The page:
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‘Chilling’ crackdown on dissent in Vietnam ahead of key congress | Vietnam News



As Vietnam’s ruling Communist Party gears up for its most important meeting in years, its leadership has presided over an intensified crackdown on dissent, according to rights groups, activists and data collated by Reuters news agency.

A record number of political prisoners, longer jail terms, and increased harassment of activists in recent years have contributed to the crackdown ahead of this week’s Communist Party congress, a gathering to determine national leadership and policy that takes place once every five years.

The crackdown has left some international human rights groups and legislators questioning whether Vietnam has breached the spirit of trade agreements with Western countries – accords that have helped propel the country to a position of economic strength in Southeast Asia.

“I have been summoned by the police several times since December 9, 2020,” said Nguyen Quang A, a veteran activist in Hanoi, declining to detail the circumstances saying he was subject to an ongoing investigation. He told Reuters Vietnam’s security ministry had in recent weeks rounded up other government critics without saying why, citing his contacts with activists.

“They [the police] summon them and find reasons to convict them under those very fuzzy articles of criminal law. It completely violates the law but they use it very regularly,” said Quang A. “I’ve told them they can’t shut me up.”

Vietnam’s foreign ministry, which handles inquiries from foreign media, did not respond to Reuters’s request for comment on activist detentions.


Despite reforms and increasing openness to social change, the Communist Party of Vietnam, led by 76-year-old Nguyen Phu Trong, tolerates little criticism and controls domestic media tightly.

Vietnam drew international condemnation this month when it sentenced three freelance journalists known for criticism of the government to between 11 and 15 years in prison, finding them guilty of spreading anti-state propaganda.

Journalists Pham Chi Dung, right, Le Huu Minh Tuan, centre, and Nguyen Tuong Thuy, left, stand between police during their trial at a court in Ho Chi Minh City, Vietnam January 5, 2021 [VNA/Handout via Reuters]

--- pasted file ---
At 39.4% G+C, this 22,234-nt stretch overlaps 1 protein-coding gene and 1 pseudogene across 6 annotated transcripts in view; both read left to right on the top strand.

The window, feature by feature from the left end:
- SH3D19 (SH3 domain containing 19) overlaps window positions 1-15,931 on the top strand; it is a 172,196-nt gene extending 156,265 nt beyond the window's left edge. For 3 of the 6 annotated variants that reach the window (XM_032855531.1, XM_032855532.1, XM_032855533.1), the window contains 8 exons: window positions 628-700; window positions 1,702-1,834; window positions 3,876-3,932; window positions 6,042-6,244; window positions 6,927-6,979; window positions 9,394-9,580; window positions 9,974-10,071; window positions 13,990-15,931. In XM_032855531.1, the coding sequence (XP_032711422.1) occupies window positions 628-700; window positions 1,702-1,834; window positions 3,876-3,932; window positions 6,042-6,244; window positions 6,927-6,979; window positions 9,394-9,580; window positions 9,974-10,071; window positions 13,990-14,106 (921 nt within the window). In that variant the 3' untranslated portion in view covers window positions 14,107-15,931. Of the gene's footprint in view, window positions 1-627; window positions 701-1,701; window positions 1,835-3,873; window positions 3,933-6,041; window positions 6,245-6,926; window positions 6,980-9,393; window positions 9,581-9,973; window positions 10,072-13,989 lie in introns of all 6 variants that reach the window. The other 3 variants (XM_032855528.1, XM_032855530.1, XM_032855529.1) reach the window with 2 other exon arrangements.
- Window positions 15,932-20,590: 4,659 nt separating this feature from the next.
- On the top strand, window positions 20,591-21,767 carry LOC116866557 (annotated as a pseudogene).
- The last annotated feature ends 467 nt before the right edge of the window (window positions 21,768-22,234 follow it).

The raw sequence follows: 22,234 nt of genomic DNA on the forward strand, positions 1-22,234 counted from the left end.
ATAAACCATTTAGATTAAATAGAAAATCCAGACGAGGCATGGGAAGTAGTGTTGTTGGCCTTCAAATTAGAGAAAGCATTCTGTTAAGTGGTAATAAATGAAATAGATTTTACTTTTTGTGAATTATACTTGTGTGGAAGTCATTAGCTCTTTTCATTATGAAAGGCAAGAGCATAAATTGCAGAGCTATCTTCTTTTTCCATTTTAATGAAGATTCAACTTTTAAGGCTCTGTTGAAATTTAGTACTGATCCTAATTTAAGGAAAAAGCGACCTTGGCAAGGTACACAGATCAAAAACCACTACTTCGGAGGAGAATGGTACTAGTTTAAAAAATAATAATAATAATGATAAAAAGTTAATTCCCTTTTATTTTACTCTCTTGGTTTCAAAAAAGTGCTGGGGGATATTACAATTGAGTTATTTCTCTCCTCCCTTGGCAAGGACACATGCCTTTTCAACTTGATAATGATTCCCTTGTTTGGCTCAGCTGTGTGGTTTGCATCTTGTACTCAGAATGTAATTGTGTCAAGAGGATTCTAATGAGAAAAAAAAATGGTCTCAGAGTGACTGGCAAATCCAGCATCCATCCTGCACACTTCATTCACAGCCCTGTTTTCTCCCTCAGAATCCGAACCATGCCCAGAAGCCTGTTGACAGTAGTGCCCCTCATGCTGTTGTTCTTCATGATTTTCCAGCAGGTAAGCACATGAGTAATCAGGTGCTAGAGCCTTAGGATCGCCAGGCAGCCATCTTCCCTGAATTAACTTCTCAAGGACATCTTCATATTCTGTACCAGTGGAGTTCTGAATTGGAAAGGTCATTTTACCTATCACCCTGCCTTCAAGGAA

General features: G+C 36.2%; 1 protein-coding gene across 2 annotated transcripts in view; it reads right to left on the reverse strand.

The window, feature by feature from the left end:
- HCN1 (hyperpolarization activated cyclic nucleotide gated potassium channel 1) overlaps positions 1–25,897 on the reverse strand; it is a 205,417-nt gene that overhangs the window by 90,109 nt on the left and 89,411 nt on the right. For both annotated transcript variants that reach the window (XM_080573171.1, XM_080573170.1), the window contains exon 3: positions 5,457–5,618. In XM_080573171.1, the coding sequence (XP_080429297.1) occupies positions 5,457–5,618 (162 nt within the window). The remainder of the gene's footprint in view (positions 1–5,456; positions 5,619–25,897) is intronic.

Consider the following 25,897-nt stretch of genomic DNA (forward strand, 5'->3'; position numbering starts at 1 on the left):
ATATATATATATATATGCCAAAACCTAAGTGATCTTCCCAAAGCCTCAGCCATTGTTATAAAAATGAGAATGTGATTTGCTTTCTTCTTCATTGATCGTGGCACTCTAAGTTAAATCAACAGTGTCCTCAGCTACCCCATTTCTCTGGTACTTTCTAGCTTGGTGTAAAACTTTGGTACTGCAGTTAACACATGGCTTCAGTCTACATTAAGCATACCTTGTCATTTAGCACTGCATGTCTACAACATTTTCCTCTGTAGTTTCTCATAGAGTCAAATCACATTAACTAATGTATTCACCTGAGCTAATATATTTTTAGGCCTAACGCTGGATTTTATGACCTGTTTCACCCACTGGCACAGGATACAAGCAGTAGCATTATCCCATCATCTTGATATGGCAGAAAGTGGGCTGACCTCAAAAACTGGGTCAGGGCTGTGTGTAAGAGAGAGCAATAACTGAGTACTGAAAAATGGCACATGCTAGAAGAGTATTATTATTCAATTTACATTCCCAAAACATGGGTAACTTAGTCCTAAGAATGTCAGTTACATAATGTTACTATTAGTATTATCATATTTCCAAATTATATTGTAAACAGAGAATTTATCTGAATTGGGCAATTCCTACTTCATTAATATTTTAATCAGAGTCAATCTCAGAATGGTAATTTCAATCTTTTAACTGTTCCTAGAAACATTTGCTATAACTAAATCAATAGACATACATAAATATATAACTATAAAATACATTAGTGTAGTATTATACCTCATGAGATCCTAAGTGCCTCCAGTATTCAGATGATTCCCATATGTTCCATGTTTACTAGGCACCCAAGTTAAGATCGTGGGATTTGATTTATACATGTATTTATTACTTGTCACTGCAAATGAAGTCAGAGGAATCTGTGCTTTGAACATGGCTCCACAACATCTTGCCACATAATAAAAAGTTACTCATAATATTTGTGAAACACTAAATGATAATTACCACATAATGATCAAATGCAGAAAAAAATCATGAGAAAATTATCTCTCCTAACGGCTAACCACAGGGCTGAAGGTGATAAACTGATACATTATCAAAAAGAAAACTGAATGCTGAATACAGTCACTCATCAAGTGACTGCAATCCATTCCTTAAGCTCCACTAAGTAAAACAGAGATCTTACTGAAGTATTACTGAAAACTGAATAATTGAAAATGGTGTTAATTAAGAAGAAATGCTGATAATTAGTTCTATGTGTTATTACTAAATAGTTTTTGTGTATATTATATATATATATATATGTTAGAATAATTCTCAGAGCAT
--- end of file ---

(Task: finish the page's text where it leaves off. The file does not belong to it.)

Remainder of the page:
The country’s constitution says it protects “freedom of opinion and speech, freedom of the press, access to information, to assemble, form associations and hold demonstrations”.

In reality, public criticism of the party is not tolerated, and groups which promote democratisation are targeted by the authorities in a battle playing out online on platforms like Facebook, Vietnam’s premier platform for both e-commerce and dissent.

A Reuters tally based on state media reports found 280 people were arrested for “anti-state” activities over the five years since the last party congress: 260 were convicted, many being sentenced to more than 10 years in jail. In the five years leading up to the 2016 congress, there were 68 arrests and 58 convictions.

‘Force 47’

Last year, Amnesty International said it had recorded the most “prisoners of conscience” in Vietnam since it began publishing figures in 1996 – 170, close to double the 97 recorded in 2018. Of the 170, some 70 were arrested for online activism, Amnesty said.

In late 2017, Vietnam unveiled a 10,000-strong military cyber-unit, Force 47, to counter what it said were “wrong” views on the internet. According to rights groups, the unit also recruits volunteers online to target dissidents and activists.

Reuters reviewed dozens of posts across multiple Facebook groups and pages from December and January that claimed links with Force 47. Many attacked prominent activists, including Quang A, accused by one group of creating anti-state propaganda.

A woman wearing a traditional conical hat walks past a poster for the upcoming 13th national congress of Vietnam Communist Party on a street in Hanoi, Vietnam, January 18, 2021 [Kham/Reuters]

Some group moderators were dressed in military uniform in their profile photos while others ran pages for official local branches of Communist Party organisations.

Last November, Vietnam threatened to shut Facebook down if it did not toughen rules on local political content on the platform.

Facebook’s local servers were taken offline by the government earlier last year until it agreed to significantly increase policing of “anti-state” posts by local users, a request with which Facebook previously said it complied.

A Facebook spokesman said the company faced “additional pressure” from Vietnam to restrict content last year.

‘Driver’s seat’

For some, the crackdown has a connection with fluctuations in global trade ties with Vietnam.

“During the [former US President Barack] Obama administration, pressure on rights connected with TPP [trade] negotiations helped the cause of human rights activists and political dissidents,” said Phil Robertson, deputy Asia director at Human Rights Watch.

“The early visit of Prime Minister [Nguyen Xuan] Phuc in 2017 to the Trump White House saw human rights completely dropped from the agenda,” he said.

Robertson said trade tensions with China have also left Vietnam “in the driver’s seat” as US and European Union companies look for alternative supply chains, helping the Vietnamese economy thrive.

“The EU had an important opportunity to make real changes through the EU-Vietnam Free Trade Agreement,” said Robertson, referring to a pact that has been a boon for Vietnam. Instead, he said, the EU “fell short, settling for vague promises … instead of substantive changes”.

EU officials did not immediately respond to Reuters’s request for comment.

After the jailing of the three journalists earlier this month, the United Nations human rights office said: “Coming just weeks ahead [of the party congress], the convictions and long sentences are not only a blatant suppression of independent journalism but also a clear attempt to create a chilling effect among those willing to criticise the government.”

The United States described the sentences as the “latest in a troubling and accelerating trend of arrests and convictions of Vietnamese citizens exercising rights enshrined in Vietnam’s constitution”.